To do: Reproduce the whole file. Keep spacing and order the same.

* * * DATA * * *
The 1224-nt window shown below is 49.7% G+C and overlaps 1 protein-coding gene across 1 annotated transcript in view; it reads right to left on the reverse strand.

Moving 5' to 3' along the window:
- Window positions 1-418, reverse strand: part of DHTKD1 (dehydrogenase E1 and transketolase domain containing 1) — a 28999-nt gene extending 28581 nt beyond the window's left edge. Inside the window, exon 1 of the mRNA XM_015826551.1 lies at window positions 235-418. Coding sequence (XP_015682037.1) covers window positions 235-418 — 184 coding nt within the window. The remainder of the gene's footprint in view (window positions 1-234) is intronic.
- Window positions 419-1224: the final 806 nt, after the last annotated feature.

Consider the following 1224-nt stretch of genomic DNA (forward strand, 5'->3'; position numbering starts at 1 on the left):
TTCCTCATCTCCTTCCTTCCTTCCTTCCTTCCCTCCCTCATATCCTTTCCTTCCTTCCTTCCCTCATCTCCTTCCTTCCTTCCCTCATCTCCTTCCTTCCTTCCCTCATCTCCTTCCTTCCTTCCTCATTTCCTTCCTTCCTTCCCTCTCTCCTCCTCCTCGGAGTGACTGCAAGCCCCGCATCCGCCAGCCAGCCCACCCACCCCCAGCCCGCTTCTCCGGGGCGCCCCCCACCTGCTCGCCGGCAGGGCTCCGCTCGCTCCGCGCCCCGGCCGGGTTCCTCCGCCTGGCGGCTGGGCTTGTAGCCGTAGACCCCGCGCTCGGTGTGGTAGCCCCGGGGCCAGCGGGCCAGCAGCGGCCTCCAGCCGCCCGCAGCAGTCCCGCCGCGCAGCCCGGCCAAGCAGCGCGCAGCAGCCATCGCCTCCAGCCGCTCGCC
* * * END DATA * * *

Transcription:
The 1224-nt window shown below is 49.7% G+C and overlaps 1 protein-coding gene across 1 annotated transcript in view; it reads right to left on the reverse strand.

Moving 5' to 3' along the window:
- Window positions 1-418, reverse strand: part of DHTKD1 (dehydrogenase E1 and transketolase domain containing 1) — a 28999-nt gene extending 28581 nt beyond the window's left edge. Inside the window, exon 1 of the mRNA XM_015826551.1 lies at window positions 235-418. Coding sequence (XP_015682037.1) covers window positions 235-418 — 184 coding nt within the window. The remainder of the gene's footprint in view (window positions 1-234) is intronic.
- Window positions 419-1224: the final 806 nt, after the last annotated feature.

Consider the following 1224-nt stretch of genomic DNA (forward strand, 5'->3'; position numbering starts at 1 on the left):
TTCCTCATCTCCTTCCTTCCTTCCTTCCTTCCCTCCCTCATATCCTTTCCTTCCTTCCTTCCCTCATCTCCTTCCTTCCTTCCCTCATCTCCTTCCTTCCTTCCCTCATCTCCTTCCTTCCTTCCTCATTTCCTTCCTTCCTTCCCTCTCTCCTCCTCCTCGGAGTGACTGCAAGCCCCGCATCCGCCAGCCAGCCCACCCACCCCCAGCCCGCTTCTCCGGGGCGCCCCCCACCTGCTCGCCGGCAGGGCTCCGCTCGCTCCGCGCCCCGGCCGGGTTCCTCCGCCTGGCGGCTGGGCTTGTAGCCGTAGACCCCGCGCTCGGTGTGGTAGCCCCGGGGCCAGCGGGCCAGCAGCGGCCTCCAGCCGCCCGCAGCAGTCCCGCCGCGCAGCCCGGCCAAGCAGCGCGCAGCAGCCATCGCCTCCAGCCGCTCGCC